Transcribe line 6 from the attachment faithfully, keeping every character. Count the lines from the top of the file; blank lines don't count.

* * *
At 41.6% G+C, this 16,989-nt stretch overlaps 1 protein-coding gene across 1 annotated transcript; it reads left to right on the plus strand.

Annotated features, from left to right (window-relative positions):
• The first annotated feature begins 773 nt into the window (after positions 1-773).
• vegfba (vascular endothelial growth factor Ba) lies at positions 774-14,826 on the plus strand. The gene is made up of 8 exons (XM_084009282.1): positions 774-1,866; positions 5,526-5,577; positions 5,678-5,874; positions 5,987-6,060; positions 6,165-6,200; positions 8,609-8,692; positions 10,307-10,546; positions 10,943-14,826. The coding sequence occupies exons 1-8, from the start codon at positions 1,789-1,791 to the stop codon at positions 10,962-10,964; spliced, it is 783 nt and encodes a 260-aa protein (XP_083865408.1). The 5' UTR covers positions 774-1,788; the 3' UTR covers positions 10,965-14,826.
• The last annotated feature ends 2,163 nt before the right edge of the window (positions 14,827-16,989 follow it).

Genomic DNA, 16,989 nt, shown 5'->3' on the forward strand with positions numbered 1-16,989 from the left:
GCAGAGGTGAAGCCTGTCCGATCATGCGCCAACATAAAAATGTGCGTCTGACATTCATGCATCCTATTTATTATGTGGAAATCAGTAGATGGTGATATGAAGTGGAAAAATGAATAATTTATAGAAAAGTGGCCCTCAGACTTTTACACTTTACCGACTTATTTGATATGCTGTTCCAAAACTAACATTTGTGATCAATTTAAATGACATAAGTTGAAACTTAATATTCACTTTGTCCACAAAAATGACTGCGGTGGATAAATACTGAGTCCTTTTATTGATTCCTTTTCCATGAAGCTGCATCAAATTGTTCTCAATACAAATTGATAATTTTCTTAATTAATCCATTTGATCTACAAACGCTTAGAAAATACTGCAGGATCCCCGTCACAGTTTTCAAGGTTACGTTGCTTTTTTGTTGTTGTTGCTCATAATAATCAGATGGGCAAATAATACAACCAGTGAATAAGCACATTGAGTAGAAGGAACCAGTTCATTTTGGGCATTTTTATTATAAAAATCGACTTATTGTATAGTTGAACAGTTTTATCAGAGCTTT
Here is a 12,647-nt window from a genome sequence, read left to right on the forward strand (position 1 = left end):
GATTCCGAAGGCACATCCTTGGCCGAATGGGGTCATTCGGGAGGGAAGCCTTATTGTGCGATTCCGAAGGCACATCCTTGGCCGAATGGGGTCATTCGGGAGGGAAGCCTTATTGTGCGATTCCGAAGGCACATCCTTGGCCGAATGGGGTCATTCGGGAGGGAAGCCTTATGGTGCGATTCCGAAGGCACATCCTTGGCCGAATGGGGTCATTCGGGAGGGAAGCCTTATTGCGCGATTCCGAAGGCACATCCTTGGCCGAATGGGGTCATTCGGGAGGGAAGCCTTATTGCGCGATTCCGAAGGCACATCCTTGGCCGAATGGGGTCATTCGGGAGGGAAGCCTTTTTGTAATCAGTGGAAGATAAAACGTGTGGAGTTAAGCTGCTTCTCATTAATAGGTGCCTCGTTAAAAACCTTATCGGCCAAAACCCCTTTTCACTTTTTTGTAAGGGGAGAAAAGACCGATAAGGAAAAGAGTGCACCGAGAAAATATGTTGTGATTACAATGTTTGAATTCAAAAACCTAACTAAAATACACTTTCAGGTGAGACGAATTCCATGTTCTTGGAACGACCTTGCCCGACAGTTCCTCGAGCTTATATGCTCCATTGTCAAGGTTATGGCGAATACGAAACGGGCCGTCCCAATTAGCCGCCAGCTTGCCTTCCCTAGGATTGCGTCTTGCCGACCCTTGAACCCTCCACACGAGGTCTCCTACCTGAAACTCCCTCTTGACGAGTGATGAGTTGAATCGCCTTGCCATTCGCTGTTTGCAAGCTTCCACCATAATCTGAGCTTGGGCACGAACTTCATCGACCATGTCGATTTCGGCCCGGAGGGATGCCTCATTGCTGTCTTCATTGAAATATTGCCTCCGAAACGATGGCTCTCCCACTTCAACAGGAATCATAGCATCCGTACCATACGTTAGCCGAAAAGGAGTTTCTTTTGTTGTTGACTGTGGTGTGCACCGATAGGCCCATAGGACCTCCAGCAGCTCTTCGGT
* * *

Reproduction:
Genomic DNA, 16,989 nt, shown 5'->3' on the forward strand with positions numbered 1-16,989 from the left: